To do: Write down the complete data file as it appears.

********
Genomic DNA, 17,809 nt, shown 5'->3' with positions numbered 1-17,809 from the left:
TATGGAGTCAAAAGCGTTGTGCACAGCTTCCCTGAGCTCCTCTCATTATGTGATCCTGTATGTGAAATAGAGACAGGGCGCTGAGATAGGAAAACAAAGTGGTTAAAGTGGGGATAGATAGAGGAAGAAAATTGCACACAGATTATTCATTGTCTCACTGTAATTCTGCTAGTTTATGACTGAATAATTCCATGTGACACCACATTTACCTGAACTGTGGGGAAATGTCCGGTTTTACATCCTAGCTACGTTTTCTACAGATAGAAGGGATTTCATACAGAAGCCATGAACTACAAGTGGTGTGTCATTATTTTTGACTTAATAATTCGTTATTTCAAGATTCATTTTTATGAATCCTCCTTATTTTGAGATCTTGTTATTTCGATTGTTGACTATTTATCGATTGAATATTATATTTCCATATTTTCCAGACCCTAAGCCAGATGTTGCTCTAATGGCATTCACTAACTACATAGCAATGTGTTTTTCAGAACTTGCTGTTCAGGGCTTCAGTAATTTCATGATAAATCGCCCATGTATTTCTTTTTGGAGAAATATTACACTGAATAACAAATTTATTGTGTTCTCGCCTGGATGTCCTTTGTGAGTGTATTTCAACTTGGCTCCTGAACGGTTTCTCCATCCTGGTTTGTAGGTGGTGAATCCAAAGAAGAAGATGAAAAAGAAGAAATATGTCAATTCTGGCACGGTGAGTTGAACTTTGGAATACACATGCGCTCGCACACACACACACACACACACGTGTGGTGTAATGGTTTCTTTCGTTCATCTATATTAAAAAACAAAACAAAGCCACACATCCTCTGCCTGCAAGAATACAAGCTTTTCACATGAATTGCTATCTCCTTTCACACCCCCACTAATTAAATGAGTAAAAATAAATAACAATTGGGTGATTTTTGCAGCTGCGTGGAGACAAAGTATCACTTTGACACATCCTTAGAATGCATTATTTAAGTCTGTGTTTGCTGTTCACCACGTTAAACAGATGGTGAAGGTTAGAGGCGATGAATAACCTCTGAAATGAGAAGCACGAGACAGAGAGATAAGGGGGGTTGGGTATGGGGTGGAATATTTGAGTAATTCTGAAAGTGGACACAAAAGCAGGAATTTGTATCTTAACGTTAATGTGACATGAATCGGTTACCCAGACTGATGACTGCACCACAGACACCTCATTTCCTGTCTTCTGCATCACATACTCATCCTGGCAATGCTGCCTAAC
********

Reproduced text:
Genomic DNA, 17,809 nt, shown 5'->3' with positions numbered 1-17,809 from the left:
TATGGAGTCAAAAGCGTTGTGCACAGCTTCCCTGAGCTCCTCTCATTATGTGATCCTGTATGTGAAATAGAGACAGGGCGCTGAGATAGGAAAACAAAGTGGTTAAAGTGGGGATAGATAGAGGAAGAAAATTGCACACAGATTATTCATTGTCTCACTGTAATTCTGCTAGTTTATGACTGAATAATTCCATGTGACACCACATTTACCTGAACTGTGGGGAAATGTCCGGTTTTACATCCTAGCTACGTTTTCTACAGATAGAAGGGATTTCATACAGAAGCCATGAACTACAAGTGGTGTGTCATTATTTTTGACTTAATAATTCGTTATTTCAAGATTCATTTTTATGAATCCTCCTTATTTTGAGATCTTGTTATTTCGATTGTTGACTATTTATCGATTGAATATTATATTTCCATATTTTCCAGACCCTAAGCCAGATGTTGCTCTAATGGCATTCACTAACTACATAGCAATGTGTTTTTCAGAACTTGCTGTTCAGGGCTTCAGTAATTTCATGATAAATCGCCCATGTATTTCTTTTTGGAGAAATATTACACTGAATAACAAATTTATTGTGTTCTCGCCTGGATGTCCTTTGTGAGTGTATTTCAACTTGGCTCCTGAACGGTTTCTCCATCCTGGTTTGTAGGTGGTGAATCCAAAGAAGAAGATGAAAAAGAAGAAATATGTCAATTCTGGCACGGTGAGTTGAACTTTGGAATACACATGCGCTCGCACACACACACACACACACACGTGTGGTGTAATGGTTTCTTTCGTTCATCTATATTAAAAAACAAAACAAAGCCACACATCCTCTGCCTGCAAGAATACAAGCTTTTCACATGAATTGCTATCTCCTTTCACACCCCCACTAATTAAATGAGTAAAAATAAATAACAATTGGGTGATTTTTGCAGCTGCGTGGAGACAAAGTATCACTTTGACACATCCTTAGAATGCATTATTTAAGTCTGTGTTTGCTGTTCACCACGTTAAACAGATGGTGAAGGTTAGAGGCGATGAATAACCTCTGAAATGAGAAGCACGAGACAGAGAGATAAGGGGGGTTGGGTATGGGGTGGAATATTTGAGTAATTCTGAAAGTGGACACAAAAGCAGGAATTTGTATCTTAACGTTAATGTGACATGAATCGGTTACCCAGACTGATGACTGCACCACAGACACCTCATTTCCTGTCTTCTGCATCACATACTCATCCTGGCAATGCTGCCTAAC